Wonder & Dullness

January 8, 2013 — 2 Comments

So what stops our ability to just jump into the snow? How did we move from the little one with a childlike faith and curiosity to a stressed out adult that longs for that feeling again for a sense of adventure, and wonder? Yaconelli continues in his book talking about the things that steal our wonder, the things that become roadblocks to our ability to dream:

The most critical issue facing Christians is not abortion, pornography, the disintegration of the family, moral absolutes, MTV, drugs, racism, sexuality, or school prayer. The critical issue today is dullness. We have lost our astonishment. The Good News is no longer good news, it is okay news. Christianity is no longer life changing, it is life enhancing. Jesus doesn’t change people into wild-eyed radicals anymore, He changes them into “nice people.”

Michael Yaconelli. Dangerous Wonder (Kindle Locations 168-171).

How often do we in youth ministry talk about how media has corrupted our students. We often talk about how today’s music, or movies communicate messages that are counter-active to the agenda of Christ and the Gospel that we try to instill in them. While those things could be true, while they might even actually BE true, how much is Mike’s words about dullness not feel like a jab in the back? We do treat things with dullness. We teach the Word of God, but yet continue as families and youth ministries to build up walls to protect our students and children from going out on a dangerous, wondrous adventure seeking Jesus. We get scared of what that could be, and without knowing it, we contribute to being a dream crusher, a roadblock, a weight not allowing that one under our care to truly experience Jesus in what it means to be completely abandoned to him.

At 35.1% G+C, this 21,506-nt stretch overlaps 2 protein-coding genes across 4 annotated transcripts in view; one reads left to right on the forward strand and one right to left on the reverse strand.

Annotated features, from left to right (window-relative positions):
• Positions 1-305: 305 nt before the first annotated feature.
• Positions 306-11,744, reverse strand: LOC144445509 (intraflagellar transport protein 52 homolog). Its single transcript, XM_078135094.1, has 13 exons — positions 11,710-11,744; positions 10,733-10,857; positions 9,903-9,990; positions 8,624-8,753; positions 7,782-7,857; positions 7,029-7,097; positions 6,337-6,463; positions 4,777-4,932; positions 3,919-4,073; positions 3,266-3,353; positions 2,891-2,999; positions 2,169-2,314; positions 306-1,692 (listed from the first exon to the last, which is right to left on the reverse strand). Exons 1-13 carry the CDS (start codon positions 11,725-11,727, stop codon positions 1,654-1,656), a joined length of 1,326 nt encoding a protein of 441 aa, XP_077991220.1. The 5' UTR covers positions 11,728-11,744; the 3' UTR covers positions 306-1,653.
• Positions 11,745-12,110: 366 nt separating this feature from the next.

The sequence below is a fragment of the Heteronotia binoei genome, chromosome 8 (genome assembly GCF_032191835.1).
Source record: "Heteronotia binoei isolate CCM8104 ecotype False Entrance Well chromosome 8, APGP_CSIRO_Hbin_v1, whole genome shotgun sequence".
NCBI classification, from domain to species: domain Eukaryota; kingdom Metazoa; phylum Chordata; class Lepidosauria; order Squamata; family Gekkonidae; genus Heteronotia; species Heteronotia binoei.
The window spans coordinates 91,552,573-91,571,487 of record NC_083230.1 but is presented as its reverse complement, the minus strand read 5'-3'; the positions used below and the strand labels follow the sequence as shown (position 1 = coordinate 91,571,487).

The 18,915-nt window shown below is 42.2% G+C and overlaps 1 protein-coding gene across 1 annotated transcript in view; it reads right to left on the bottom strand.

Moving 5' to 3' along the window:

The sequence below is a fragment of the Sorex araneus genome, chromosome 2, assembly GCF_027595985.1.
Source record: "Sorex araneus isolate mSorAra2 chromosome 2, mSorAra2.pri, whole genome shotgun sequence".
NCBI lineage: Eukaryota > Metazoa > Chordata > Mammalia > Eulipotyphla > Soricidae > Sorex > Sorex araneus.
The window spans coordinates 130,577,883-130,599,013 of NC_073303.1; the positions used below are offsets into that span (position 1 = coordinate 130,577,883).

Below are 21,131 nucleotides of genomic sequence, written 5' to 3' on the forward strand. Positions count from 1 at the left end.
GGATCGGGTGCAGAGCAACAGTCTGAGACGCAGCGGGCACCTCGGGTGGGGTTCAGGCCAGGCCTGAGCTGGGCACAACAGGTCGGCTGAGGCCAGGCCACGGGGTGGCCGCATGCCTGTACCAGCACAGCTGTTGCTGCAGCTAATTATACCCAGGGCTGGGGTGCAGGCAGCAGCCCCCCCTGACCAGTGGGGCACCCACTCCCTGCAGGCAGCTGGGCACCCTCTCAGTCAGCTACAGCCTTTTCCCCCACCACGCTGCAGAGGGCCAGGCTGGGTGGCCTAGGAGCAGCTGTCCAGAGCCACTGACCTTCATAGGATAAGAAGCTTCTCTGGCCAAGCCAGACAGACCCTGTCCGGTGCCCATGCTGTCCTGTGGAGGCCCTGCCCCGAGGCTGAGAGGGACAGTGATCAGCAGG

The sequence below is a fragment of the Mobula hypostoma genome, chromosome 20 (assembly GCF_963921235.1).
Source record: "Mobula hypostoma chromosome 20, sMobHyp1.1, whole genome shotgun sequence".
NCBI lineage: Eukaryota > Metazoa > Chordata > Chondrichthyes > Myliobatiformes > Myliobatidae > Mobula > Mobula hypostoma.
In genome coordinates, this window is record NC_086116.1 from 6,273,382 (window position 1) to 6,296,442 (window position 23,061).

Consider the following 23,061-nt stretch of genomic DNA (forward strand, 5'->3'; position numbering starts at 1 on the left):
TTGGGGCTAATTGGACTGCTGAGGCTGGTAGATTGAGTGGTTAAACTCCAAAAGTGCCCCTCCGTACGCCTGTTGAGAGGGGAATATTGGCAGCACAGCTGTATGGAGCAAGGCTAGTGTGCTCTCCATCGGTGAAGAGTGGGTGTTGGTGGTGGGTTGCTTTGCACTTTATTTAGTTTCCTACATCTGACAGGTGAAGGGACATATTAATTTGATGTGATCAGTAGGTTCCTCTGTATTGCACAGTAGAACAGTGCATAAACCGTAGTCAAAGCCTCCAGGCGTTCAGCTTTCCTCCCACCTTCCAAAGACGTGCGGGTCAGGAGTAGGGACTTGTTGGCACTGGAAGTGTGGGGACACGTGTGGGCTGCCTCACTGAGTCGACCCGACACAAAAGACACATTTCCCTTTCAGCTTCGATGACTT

My challenge to myself, and to you, is to avoid dullness. Don’t teach it. Don’t practice it. Help yourself to engage in Wonder and bring others along with you for the ride!

Keith

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I am a young passionate guy who dearly desires God, and have focused much of my energies over the past years on teenagers and families. I love them. I am a huge fan of baseball, and root for the New York Mets. I am usually seen with my coffee mug in my hand, and very rare is the time that there isn't a plethora of ice cream in my freezer. I'm a designer, and love things that have been well designed.

2 responses to Wonder & Dullness

  1. I’m not sure that I agree with Yaconelli on this assessment. The focus on dullness and lack of astonishment, to me, seems more like what modern medicine is focusing on – a symptom, not the root cause. Dullness seems only but a symptom of something deeper, and it should only be used as a device to help us see and tackle the real problems.

    I’m not so sure you can just choose to not be dull, or choose to be astonished. Astonishment comes from seeing or experiencing astonishing. You often need to put yourself in places and situations where that can happen. I’ve heard that there’s a park in Austin that has an amazing swimming area, cliffs, and waterfalls. It sounds cool, but I’m not astonished, nor will I just choose to be astonished about it right now. But, if I actually take the time to drive out there and check it out, I will most likely be astonished (if what people say about it is true).

    What exactly is the root then? I’m not yet entirely sure, and I am working on that in my own life currently. But, I’m fairly certain I won’t get to it if I just focus on trying to not be dull.

    • Yaconelli would agree with you (I think). I do too. The dullness comes in sitting, and hearing about the park (God), the dullness comes in being on the peripheral, the outside looking in. It is not until you actually get up and to to the park that you experience all it has to offer. It is not until you actively jump in, be courageous, and forget about what others may or may not have told you. It’s about you having the boldness to go get it yourself, for you to make your own assumptions, opinions, realities on. You can’t experience the wonder of the park until you go. You can’t experience the wonder of God until you go – until you choose to take it on yourself.

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